Kanban is a key tool used in operational excellence, and more specifically in Lean and Lean Six Sigma systems. In the 1950s, when Taiichi Ohno observed the pull system established in American supermarkets, he adapted the term to describe a signal that triggers production from one process to another, based on what has been consumed. Today, the term Kanban can be translated to mean “visual signal,” and is typically implemented in pull systems, where a process is executed based on actual demand rather than predictions or forecasting.
Kanbans can be used in every business environment, from assembly lines to doctors’ offices. Manufacturing facilities use a variety of Kanbans to keep production lines moving. The visual signals alert employees to dwindling stocks or to perform the next step in the process. The purpose of Kanbans in a manufacturing environment is to regulate the pace of work that moves through assembly or production. Materials are not pushed to stations; rather, they are requested when needed. Signals in the form of lights, cards, tape and empty bins all signal the need for products or information.
Doctors’ offices use a simple Kanban system that often goes unnoticed by patients. When you check-in, your chart is placed in a special box to indicate your arrival. This signals the nurse to take you to an exam room and to perform certain preliminary activities. Your chart is then placed in a bin outside the room. This signals the doctor that you are ready to be seen. The doctor does not come looking for you until signaled to do so.
There are three types of Kanbans.
- Kanban Square is a marked area designed to hold items. In a work cell with continuous flow, Kanban squares are located between each process and can only hold one piece of product, assembly, or information based on the consumption of the previous process. The X’s are the signal to work. As work is completed at each station, the X’s signal the need for more work. The work being held in the Kanban square delivered from the preceding station moves into the work station and the cycle continues. Workflows one way, while information, or the signal to work, flows the opposite direction. In this way, work is delivered as it is needed.
- The Signal Kanban is a triangular Kanban used to signal production at the previous workstation. It is typically used between processes that cannot afford the changeover time associated with producing parts in the order that they were withdrawn. Signal Kanbans are calculated and placed within inventories so that they come to the workstation with enough materials to cover production time. As inventory is removed, the triangles are revealed. The triangles are moved to the signal board to alert the previous workstation that inventory is needed. When inventory is replenished, the triangles are replaced. The order of the triangles must not be changed unless production schedules are altered. If the order of the signals is altered customer demand may not be met.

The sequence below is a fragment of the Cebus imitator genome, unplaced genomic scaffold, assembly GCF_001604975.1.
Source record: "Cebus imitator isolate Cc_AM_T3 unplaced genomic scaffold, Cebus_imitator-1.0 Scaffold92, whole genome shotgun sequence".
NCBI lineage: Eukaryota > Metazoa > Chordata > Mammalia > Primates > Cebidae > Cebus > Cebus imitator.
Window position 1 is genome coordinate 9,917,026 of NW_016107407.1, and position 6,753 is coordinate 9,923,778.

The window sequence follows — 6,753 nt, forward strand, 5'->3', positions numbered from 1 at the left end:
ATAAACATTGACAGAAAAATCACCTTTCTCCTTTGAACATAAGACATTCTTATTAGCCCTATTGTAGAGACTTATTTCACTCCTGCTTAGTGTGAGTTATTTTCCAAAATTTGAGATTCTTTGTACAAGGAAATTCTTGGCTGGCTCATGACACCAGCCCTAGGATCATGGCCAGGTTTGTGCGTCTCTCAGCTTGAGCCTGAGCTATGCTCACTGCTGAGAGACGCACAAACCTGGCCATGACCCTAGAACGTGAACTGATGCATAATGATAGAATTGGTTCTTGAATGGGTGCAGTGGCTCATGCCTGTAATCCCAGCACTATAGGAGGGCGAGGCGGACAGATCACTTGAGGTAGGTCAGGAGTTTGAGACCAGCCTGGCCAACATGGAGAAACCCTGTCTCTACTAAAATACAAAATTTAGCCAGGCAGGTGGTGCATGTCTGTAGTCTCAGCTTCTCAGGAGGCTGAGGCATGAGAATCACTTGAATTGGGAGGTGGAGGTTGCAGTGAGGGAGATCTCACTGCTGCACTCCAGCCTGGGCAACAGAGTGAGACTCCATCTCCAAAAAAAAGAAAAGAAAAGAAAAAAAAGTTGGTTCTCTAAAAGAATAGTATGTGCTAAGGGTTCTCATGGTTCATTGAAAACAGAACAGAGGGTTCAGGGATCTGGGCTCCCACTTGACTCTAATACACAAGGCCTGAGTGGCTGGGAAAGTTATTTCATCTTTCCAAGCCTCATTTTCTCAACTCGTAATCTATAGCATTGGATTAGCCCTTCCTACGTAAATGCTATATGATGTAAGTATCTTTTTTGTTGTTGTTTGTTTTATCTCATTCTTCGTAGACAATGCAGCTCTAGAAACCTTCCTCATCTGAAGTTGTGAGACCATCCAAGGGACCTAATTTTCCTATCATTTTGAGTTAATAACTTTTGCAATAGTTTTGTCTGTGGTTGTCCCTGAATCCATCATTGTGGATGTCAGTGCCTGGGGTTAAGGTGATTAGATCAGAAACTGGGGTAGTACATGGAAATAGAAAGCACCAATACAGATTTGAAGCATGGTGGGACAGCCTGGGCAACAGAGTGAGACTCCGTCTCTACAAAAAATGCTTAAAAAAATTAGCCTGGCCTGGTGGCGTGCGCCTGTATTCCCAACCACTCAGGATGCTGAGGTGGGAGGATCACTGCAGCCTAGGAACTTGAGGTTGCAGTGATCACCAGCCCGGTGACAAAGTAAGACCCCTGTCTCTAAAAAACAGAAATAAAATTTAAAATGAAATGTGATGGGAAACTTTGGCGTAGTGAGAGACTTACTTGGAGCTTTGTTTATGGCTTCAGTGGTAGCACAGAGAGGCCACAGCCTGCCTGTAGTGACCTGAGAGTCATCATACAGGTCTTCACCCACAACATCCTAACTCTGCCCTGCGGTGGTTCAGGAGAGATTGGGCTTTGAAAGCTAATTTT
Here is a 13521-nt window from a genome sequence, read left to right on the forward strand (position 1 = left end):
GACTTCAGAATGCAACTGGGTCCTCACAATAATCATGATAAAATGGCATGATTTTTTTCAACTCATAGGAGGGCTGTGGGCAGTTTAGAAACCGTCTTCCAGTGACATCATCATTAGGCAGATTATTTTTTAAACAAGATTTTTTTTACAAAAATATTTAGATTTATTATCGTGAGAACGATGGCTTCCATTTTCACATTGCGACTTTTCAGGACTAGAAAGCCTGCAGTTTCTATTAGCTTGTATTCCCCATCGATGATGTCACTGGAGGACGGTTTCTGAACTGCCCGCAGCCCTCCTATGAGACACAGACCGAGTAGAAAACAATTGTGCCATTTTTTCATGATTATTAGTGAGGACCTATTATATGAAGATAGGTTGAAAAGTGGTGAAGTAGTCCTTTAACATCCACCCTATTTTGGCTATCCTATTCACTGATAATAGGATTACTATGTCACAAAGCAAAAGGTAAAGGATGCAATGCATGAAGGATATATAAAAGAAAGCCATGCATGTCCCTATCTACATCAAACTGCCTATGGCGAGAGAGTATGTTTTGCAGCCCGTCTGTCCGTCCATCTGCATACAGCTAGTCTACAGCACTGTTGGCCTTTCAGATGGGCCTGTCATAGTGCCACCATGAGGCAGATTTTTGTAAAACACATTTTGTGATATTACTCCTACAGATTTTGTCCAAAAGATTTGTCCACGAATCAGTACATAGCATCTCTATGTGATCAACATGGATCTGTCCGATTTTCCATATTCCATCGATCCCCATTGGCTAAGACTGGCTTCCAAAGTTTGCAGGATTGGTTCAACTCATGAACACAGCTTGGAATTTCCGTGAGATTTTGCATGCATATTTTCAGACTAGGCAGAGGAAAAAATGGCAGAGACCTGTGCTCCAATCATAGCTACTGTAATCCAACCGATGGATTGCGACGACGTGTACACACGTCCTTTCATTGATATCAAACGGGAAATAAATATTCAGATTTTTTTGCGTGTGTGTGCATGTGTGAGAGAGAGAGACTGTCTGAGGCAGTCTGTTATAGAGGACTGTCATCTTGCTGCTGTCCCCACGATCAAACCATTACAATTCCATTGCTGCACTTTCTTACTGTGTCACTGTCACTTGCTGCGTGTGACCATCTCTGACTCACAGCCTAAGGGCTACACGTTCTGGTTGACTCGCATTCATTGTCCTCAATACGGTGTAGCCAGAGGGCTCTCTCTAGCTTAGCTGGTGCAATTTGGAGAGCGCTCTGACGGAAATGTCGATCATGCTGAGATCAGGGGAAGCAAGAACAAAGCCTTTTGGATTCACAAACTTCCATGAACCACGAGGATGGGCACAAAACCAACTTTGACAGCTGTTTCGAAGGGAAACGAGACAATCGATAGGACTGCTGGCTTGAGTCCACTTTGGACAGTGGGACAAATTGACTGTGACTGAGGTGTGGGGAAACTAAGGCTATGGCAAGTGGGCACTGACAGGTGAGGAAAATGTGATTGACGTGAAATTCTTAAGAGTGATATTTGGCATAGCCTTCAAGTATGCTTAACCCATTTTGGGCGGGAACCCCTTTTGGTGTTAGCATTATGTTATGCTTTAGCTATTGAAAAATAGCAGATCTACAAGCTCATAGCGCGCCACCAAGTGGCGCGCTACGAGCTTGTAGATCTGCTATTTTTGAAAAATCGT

- The Material Kanban is used to order material in advance of a process. There are three types of material Kanbans. A “Production” Kanban triggers the production of parts. A “Withdrawal” Kanban is a shopping list that instructs the material handler to get the transfer parts. “Supplier” Kanbans signal the supplier for more raw material.
The benefits that Kanbans create for companies translate into savings for customers. Companies that implement Kanbans have increased on-time deliveries. Because they are triggered before the parts or services would be needed, Kanbans eliminate the delay workers would spend waiting for those parts or services. Fewer delays in the production process result in a higher likelihood of delivering on time.
Because Kanbans have reduced unnecessary inventories, they decrease lead times in processes. Parts and information can move smoothly through the process, reducing delays and eliminating bottlenecks.
Improved quality is another benefit of Kanbans. Because Kanbans help to smooth the flow of the process, quality problems produced by overburdening and unevenness are reduced. Reducing inventories and creating more streamlined operations also allows companies to reduce their operating costs. This results in lower costs for customers.\
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